As one of the supposed "followers" of Bill Doughty quoted in your second article of the "Utopia gone sour" series, I would like to clarify a few things. Before I begin, let me say that most of Doughty's "victims" feel pleased that the Deseret News has been willing to handle this story, and we wish to thank you. We were willing to have our story told for one reason: Doughty needs to be stopped. We could forgive him for mishandling a few funds, but we cannot sit back and allow him to go on taking innocent people's money.
We knew we were taking a risk, trusting our story to the newspaper. For the most part, Karl Cates and Paul Parkinson have done a very good job. But please, let me put a few things into perspective.First, the word "utopia" was never used by Bill or anyone who shared his enthusiasm for the constitutional city idea. It was a project, a dream, a cause, maybe; but never was it thought of as a "utopia."
Second, we were not "followers." When you put those two words "utopia" and "followers" together, it gives a very wrong impression of a Jim Jones-type story. No one ever gave Bill money because they adored Bill or that he espoused some unique Doughty philosophy. They gave money because they trusted Bill to use the money either to retain lots in Mammoth Valley or to further the cause.
The cause would have been either to help build a conference center where correct constitutional principles would be taught, or the organization, first called Institute of Constitutional Education and later called Families For America, which took these precepts out to communities in a field program. So that people understand that we are not complete idiots, a conference center was half built, wonderful conferences were held and a field program, disorganized as it was, was maintained for about three years. You wouldn't call someone who donated to the Multiple Sclerosis Foundation a "follower" of Jerry Lewis, would you?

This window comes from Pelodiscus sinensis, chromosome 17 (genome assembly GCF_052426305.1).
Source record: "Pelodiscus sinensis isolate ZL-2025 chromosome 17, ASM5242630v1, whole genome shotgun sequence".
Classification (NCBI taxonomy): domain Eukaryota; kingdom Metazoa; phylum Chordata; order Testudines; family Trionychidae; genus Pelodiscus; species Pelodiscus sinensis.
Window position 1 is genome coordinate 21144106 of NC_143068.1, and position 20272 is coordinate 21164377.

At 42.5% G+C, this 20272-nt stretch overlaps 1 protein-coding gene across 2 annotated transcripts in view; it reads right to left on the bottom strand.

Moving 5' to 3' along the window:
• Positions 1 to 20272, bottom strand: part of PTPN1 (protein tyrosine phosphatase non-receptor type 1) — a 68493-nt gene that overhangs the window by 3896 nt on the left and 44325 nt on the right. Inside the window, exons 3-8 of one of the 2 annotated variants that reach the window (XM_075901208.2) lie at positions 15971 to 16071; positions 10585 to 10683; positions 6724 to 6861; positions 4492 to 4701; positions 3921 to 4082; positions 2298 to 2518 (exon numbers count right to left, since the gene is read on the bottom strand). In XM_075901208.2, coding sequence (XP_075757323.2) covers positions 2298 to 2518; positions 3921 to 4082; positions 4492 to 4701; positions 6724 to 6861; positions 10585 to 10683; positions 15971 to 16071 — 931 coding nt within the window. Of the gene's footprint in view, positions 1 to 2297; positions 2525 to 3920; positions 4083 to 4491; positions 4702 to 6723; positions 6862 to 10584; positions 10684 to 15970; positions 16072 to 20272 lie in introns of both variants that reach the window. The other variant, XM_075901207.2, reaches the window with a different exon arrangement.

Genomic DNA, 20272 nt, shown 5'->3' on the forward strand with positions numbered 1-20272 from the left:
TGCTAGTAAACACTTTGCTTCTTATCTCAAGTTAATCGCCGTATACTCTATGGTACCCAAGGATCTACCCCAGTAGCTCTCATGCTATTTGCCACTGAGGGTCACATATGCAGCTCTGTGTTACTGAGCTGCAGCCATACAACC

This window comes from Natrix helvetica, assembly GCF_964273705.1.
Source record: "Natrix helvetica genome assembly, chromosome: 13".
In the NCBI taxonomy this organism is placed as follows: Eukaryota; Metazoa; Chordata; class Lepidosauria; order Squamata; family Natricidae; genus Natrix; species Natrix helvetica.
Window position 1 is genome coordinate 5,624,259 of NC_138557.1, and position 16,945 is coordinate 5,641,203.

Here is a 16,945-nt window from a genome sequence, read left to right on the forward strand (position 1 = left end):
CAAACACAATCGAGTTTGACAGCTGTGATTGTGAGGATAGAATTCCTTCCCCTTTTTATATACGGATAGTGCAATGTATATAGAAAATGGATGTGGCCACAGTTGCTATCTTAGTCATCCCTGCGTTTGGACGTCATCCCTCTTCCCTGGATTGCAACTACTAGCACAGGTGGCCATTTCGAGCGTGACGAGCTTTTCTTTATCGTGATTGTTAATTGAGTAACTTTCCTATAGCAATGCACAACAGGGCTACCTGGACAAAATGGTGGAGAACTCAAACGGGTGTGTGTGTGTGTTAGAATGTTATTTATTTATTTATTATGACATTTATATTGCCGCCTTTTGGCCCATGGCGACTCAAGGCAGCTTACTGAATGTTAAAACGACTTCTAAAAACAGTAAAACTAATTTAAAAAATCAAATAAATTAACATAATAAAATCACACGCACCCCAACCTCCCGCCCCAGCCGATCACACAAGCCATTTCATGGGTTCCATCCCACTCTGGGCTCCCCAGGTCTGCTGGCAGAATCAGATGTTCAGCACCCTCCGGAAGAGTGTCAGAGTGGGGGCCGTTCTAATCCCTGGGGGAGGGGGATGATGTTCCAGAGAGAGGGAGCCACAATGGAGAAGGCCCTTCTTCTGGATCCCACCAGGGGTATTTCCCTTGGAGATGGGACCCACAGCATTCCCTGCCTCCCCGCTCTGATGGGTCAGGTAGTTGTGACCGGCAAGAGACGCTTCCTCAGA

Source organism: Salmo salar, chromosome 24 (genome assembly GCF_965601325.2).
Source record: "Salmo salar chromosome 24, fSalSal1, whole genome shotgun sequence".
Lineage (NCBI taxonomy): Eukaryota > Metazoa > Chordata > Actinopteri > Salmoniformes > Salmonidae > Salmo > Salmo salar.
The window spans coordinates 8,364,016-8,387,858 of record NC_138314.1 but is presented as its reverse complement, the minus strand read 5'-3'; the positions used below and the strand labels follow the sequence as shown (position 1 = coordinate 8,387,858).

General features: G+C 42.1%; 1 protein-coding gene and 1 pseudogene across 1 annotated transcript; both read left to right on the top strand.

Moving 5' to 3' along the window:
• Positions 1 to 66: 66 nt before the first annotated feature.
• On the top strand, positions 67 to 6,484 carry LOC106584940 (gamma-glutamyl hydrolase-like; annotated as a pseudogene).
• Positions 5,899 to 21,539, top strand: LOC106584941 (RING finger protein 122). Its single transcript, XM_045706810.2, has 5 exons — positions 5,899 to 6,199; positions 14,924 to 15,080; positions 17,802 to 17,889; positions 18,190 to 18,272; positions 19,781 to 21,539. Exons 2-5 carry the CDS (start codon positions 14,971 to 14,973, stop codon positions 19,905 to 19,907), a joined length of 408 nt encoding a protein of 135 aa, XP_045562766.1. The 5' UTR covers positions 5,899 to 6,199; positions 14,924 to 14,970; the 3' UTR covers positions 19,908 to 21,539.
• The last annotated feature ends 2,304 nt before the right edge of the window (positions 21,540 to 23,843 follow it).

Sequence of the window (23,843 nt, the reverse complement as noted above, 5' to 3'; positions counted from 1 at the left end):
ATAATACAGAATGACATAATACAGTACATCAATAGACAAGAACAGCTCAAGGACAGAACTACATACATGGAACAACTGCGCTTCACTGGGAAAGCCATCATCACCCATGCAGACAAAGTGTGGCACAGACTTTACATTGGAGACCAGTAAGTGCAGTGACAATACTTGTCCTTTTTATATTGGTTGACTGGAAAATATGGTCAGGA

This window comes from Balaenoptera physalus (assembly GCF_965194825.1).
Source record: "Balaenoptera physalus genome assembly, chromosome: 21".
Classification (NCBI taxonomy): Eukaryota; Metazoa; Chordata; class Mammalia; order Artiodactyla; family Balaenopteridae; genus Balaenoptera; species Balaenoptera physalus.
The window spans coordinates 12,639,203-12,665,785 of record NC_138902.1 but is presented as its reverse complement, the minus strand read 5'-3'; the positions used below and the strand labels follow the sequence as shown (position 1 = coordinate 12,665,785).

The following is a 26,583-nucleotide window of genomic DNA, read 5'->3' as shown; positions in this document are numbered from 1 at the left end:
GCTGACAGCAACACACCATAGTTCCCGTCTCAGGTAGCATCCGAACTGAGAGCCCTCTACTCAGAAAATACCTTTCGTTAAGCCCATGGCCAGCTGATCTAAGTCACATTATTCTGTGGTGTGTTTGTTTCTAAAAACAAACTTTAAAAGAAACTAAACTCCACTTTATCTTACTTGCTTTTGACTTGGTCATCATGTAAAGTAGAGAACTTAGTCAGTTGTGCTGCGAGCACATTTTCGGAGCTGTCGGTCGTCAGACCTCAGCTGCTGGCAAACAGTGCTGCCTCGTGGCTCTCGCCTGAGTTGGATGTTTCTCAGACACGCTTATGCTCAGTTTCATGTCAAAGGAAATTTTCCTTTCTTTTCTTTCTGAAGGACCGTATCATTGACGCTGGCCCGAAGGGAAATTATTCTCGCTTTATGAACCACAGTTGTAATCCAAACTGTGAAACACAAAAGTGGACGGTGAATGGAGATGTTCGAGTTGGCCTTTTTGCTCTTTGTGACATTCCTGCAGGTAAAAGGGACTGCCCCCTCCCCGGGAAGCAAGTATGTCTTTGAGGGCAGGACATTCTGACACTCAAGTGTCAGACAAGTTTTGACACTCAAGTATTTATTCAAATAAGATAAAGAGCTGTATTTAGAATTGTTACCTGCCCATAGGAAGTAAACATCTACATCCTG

Third, it must be noted that while we are hideously disappointed by the waste of money and time, we are more disappointed by the fact that Bill's pride motivates him to keep taking money and making promises that he can't possibly keep.
Fourth, even though Bill was point man during those years, the Making of America board, which included Cleon Skousen, Glenn Kimber and Rev. Donald Sills was also highly involved in teaching and influencing people to participate and donate. I consider these men to be dear friends, but I believe it is time they at least acknowledge their part in this "nightmare," as Skousen so aptly puts it, and swallow their pride enough to simply admit they made a mistake in trusting Bill, like the rest of us have had to do.
They were blindly loyal to Bill while people were getting hurt and while many individuals were trying to tell them that there was a problem. Now that the chips are down, they seem more than willing to let Bill hold the bag all by himself. Certainly, Bill squandered the money, but they let him do it. They owe a lot of people an apology.
And finally it is important to understand that everyone I have talked to still feels the same way about the principles we learned from these men. Their failures do not, nor will they ever mar the beauty, value and inspiration of the Constitution. The heartbreak lies in the fact that Bill has been unable to live up to the very principles he taught.